According to a superintendent officer reporting to South China Morning Post, the rise in seizures demonstrates an ‘efficient system of inspecting and detecting illegal shark fin activity’, potentially due to intelligence collaborations with mainland China and other countries. Moreover, the increase in seizures may not be a result of a rise in demand. Instead, Gloria Lai Pui-yin, senior conservation officer at The World Wildlife Fund in Hong Kong (WWF-HK) pointed out that it could be an attempt of exploiting the COVID-19 pandemic as government officials are preoccupied combating the virus.

Lai mentioned that with people dining out less due to social distancing customs, a local increase in shark fin demand is highly improbable. WWF-HK strongly encourages companies and restaurants in Hong Kong and beyond to pledge against shark finning and to stop selling shark fin dishes with the aim of decreasing the demand. However, she acknowledges that the demand may rise again after social distancing rules are relaxed. 

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The Trade’s Link to the Climate Crisis

A 2016 study investigating the impact of shark finning on the climate crisis demonstrated that the removal of sharks from ecosystems may increase carbon dioxide production in the ocean. Removing the apex predator from its natural habitat can increase the biomass of prey species, like smaller fish and zooplankton, resulting in higher net carbon production by the system. The researchers noted that their results support previous findings established by similar studies. Additionally, predators affect the feeding habits of prey species such that their removal can result in a decrease in ocean carbon storage. Recent research has explained this may occur as predators are able to control populations or behaviours of other organisms, which might prevent potential carbon deposit build up.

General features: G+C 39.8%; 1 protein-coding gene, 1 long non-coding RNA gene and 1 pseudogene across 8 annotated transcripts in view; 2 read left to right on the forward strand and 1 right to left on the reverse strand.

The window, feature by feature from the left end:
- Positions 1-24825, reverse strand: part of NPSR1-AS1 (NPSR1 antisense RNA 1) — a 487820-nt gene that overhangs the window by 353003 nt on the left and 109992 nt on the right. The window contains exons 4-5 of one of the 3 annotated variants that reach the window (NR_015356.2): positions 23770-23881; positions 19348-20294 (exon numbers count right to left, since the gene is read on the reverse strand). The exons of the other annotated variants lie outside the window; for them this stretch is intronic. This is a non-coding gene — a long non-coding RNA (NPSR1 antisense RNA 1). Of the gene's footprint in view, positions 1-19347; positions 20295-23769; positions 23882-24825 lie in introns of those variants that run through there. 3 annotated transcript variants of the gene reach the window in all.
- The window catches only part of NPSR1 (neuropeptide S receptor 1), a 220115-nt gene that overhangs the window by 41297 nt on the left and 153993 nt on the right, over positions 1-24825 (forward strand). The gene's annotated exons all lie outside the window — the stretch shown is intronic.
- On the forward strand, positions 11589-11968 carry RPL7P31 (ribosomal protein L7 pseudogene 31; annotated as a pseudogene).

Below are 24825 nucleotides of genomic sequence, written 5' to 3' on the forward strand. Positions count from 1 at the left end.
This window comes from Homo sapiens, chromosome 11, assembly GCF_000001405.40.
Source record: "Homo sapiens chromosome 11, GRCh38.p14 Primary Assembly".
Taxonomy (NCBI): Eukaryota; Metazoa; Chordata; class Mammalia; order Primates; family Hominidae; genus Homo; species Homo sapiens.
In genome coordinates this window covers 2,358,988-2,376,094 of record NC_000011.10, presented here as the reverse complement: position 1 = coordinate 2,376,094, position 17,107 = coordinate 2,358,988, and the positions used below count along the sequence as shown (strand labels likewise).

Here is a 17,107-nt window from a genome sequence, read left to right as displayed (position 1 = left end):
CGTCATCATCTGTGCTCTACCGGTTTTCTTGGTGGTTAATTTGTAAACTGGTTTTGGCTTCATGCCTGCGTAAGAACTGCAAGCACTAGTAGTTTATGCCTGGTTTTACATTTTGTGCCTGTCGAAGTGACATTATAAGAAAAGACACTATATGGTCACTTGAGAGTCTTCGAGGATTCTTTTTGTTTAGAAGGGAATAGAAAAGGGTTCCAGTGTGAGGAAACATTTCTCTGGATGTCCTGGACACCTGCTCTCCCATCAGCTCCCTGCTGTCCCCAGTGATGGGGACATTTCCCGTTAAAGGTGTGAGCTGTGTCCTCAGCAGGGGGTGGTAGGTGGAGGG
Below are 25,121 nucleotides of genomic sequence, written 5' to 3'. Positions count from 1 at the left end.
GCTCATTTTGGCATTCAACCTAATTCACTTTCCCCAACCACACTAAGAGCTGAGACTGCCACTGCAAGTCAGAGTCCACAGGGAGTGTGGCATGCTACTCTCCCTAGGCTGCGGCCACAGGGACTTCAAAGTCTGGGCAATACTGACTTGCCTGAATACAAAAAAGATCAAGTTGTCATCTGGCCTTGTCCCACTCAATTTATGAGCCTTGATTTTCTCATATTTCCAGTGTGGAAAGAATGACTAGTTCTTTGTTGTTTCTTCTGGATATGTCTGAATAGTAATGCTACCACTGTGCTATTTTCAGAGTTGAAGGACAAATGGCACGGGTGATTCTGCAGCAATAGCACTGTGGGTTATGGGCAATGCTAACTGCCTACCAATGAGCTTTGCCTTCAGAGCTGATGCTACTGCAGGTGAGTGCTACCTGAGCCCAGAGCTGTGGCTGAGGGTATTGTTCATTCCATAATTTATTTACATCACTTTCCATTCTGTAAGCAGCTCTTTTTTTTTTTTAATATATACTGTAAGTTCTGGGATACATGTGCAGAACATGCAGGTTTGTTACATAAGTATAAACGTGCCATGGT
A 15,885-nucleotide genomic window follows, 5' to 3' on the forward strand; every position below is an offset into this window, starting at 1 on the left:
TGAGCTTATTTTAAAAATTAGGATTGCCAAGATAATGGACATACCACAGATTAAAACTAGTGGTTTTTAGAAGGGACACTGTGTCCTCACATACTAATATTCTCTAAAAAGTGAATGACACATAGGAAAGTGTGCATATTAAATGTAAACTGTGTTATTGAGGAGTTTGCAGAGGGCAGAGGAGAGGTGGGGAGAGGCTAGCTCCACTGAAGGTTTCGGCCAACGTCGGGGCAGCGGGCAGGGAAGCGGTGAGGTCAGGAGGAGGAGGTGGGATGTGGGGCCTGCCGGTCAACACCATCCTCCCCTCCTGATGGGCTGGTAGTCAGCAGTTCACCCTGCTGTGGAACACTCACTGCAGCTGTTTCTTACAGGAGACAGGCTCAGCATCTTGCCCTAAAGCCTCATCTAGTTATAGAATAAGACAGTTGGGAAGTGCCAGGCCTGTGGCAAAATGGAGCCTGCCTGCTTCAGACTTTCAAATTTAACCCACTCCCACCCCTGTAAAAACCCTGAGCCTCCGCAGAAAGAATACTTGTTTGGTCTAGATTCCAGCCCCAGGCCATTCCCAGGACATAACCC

Essentially, the researchers postulated that shark finning, in addition to fishing in general, contributes to the escalation of the climate crisis. Their study, along with others, further demonstrates the need to ban harmful activities such as shark finning, and highlights an area of research worth expanding and building on.    

Shark Finning Bans – How to stop shark finning?

The UN developed the International Plan of Action for the Conservation and Management of Sharks in an attempt to conserve and manage shark populations, as well as to encourage their sustainable use. Though shark legislation varies greatly between countries, many governments have implemented a partial or full ban on shark finning – providing a glimpse of hope for the global ban of shark finning. 

Canada, the first country to ban the export and import of shark fins, sets an example for other countries to follow suit. In 1994, Canada enforced a ban on shark finning with the exception of importing fins, which was legal up until the summer of 2019. In 2018 alone, Canada imported more than 148 000 kilograms of shark fins for local consumption, making it the largest importer of shark fins outside of East Asia. Since the recent full ban, concern around the detrimental effects of shark finning has been raised among the Canadian public, prompting a decrease in shark fin-related activities.